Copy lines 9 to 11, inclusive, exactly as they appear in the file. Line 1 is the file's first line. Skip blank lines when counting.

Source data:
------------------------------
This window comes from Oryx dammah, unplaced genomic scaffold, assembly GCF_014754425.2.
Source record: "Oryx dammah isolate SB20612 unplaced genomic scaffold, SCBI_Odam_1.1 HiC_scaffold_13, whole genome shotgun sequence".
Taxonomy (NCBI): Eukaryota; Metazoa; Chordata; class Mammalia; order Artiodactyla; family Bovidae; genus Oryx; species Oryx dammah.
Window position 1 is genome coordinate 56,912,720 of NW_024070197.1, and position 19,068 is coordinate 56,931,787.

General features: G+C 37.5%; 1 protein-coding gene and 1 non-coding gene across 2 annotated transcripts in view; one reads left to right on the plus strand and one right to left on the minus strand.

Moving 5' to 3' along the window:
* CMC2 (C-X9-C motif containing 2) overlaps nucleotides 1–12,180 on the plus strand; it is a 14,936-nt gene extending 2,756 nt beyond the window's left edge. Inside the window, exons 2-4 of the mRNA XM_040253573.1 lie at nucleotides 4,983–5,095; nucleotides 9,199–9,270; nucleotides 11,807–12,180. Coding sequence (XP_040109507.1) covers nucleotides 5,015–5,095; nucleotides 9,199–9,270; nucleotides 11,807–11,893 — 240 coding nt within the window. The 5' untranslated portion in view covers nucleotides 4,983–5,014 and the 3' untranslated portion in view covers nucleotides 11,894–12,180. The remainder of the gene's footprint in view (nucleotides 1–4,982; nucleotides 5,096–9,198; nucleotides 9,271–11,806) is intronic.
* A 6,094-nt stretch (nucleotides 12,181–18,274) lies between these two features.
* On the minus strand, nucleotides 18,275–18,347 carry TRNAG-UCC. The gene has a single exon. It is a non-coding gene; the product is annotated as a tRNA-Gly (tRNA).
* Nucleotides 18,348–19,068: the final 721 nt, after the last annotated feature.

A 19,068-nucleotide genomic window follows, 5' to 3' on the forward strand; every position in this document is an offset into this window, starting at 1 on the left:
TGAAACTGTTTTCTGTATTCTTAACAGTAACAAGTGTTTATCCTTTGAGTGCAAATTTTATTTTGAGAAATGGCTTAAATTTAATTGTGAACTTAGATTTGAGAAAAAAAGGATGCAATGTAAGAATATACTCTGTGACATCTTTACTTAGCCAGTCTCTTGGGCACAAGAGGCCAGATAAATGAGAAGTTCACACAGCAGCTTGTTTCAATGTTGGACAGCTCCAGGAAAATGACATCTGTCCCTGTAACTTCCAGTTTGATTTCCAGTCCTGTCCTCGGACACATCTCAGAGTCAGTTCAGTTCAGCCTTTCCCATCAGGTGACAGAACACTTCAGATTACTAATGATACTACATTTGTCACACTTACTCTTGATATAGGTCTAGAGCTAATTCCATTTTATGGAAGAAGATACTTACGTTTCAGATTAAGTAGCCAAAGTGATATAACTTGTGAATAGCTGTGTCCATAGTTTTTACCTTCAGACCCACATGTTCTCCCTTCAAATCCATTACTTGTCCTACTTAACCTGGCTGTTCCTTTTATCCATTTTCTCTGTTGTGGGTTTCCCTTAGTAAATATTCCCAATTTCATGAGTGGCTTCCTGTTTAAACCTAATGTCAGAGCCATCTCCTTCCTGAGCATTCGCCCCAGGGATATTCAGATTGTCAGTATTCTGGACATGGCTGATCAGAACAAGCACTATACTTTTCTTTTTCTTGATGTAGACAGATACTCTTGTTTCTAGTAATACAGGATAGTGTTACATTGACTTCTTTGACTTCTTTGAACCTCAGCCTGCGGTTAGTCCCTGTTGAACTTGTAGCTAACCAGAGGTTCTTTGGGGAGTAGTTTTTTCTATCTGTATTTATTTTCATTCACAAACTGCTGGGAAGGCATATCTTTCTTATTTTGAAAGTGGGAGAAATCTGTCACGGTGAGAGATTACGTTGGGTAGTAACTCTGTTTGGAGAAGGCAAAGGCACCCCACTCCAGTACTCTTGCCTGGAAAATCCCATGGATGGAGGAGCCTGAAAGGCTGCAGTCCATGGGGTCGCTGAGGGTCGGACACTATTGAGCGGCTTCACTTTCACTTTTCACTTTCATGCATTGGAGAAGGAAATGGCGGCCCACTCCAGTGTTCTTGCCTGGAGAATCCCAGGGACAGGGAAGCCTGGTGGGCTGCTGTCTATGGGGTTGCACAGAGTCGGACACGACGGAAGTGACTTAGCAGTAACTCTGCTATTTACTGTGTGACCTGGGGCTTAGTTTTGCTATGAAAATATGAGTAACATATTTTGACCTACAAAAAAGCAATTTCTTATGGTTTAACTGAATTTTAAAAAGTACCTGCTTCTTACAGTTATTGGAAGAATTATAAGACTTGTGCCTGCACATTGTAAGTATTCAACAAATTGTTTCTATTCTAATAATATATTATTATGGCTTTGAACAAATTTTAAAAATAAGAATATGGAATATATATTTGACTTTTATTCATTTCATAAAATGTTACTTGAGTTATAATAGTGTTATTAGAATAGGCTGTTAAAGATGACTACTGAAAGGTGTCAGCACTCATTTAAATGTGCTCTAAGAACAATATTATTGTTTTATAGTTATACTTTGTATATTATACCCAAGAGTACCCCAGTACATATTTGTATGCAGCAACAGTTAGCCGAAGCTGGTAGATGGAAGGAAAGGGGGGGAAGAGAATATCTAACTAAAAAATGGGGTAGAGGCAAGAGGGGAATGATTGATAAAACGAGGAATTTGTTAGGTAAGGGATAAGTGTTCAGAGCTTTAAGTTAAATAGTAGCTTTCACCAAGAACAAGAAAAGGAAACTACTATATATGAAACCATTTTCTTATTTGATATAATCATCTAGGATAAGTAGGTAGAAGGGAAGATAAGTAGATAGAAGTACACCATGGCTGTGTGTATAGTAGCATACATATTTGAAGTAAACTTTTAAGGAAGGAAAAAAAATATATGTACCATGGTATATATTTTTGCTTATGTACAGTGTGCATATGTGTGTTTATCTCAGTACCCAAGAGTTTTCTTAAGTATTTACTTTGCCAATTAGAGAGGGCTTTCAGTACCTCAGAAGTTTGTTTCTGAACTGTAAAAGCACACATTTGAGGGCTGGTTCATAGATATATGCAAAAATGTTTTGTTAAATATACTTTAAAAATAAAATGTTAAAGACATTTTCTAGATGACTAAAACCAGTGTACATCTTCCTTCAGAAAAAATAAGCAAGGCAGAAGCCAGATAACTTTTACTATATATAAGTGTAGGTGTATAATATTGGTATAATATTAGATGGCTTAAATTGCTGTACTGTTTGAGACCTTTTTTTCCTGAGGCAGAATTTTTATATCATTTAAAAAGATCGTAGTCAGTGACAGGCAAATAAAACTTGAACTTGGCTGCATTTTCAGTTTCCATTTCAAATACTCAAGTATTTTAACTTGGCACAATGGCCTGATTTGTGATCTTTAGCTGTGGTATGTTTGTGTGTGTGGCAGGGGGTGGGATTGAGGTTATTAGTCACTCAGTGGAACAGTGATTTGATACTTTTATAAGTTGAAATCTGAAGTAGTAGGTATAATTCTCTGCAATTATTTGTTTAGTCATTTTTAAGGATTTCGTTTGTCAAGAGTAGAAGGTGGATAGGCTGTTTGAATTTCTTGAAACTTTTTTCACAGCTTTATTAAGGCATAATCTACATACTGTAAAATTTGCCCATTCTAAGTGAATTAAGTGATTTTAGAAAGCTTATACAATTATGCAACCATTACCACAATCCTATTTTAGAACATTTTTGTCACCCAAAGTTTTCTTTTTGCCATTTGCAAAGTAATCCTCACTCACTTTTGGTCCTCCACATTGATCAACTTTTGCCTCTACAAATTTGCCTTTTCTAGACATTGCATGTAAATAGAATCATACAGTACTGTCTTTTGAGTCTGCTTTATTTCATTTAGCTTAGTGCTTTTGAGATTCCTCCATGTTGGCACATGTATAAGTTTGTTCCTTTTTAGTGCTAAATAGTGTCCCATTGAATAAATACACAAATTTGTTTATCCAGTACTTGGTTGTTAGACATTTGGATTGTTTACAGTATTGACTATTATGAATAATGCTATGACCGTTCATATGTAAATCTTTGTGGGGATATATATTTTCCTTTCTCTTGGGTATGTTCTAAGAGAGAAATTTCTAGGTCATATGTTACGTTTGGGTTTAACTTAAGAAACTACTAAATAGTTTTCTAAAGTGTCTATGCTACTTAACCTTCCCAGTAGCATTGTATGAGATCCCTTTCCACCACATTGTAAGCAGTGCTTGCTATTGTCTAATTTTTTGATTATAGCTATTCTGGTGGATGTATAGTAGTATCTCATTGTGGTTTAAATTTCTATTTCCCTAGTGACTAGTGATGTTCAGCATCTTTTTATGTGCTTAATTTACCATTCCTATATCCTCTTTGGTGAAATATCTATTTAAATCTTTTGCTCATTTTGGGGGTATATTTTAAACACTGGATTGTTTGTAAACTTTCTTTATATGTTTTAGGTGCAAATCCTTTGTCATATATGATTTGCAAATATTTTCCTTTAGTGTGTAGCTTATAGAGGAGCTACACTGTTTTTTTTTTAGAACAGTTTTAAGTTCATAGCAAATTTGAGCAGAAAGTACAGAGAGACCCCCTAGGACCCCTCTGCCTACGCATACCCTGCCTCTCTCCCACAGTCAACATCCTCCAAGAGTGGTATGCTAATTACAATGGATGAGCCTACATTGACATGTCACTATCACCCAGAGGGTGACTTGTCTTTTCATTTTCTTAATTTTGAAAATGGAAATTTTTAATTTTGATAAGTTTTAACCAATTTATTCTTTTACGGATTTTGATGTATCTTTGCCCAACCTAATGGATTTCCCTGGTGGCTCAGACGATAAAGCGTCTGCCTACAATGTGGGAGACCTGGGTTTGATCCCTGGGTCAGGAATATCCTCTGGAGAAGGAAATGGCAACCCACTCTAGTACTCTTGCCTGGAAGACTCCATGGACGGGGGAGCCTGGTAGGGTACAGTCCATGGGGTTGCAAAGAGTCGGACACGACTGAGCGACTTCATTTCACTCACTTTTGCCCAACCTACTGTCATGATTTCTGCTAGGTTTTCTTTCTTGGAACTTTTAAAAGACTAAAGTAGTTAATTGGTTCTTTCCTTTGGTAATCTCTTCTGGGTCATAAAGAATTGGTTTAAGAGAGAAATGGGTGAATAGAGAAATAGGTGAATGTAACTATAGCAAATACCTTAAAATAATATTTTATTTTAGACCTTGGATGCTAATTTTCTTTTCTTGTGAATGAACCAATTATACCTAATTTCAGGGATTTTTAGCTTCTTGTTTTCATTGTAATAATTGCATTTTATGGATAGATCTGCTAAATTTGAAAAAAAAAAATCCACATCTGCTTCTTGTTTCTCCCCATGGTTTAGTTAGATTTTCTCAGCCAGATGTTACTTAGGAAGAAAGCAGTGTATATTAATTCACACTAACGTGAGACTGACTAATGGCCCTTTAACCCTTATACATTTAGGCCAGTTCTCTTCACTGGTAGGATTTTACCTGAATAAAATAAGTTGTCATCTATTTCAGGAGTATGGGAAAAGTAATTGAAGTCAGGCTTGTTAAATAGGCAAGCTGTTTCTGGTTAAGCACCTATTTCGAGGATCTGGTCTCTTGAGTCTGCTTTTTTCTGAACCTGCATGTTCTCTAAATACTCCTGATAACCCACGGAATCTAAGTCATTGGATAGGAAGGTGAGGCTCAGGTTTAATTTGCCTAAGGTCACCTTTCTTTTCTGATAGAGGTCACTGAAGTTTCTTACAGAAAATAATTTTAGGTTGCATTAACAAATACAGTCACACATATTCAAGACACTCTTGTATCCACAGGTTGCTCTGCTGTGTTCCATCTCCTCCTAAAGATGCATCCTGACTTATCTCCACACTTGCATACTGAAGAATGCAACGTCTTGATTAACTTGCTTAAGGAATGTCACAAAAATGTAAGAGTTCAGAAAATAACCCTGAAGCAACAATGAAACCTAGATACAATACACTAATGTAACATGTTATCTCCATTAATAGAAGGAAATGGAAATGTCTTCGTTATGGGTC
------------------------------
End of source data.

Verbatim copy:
* On the minus strand, nucleotides 18,275–18,347 carry TRNAG-UCC. The gene has a single exon. It is a non-coding gene; the product is annotated as a tRNA-Gly (tRNA).
* Nucleotides 18,348–19,068: the final 721 nt, after the last annotated feature.

A 19,068-nucleotide genomic window follows, 5' to 3' on the forward strand; every position in this document is an offset into this window, starting at 1 on the left: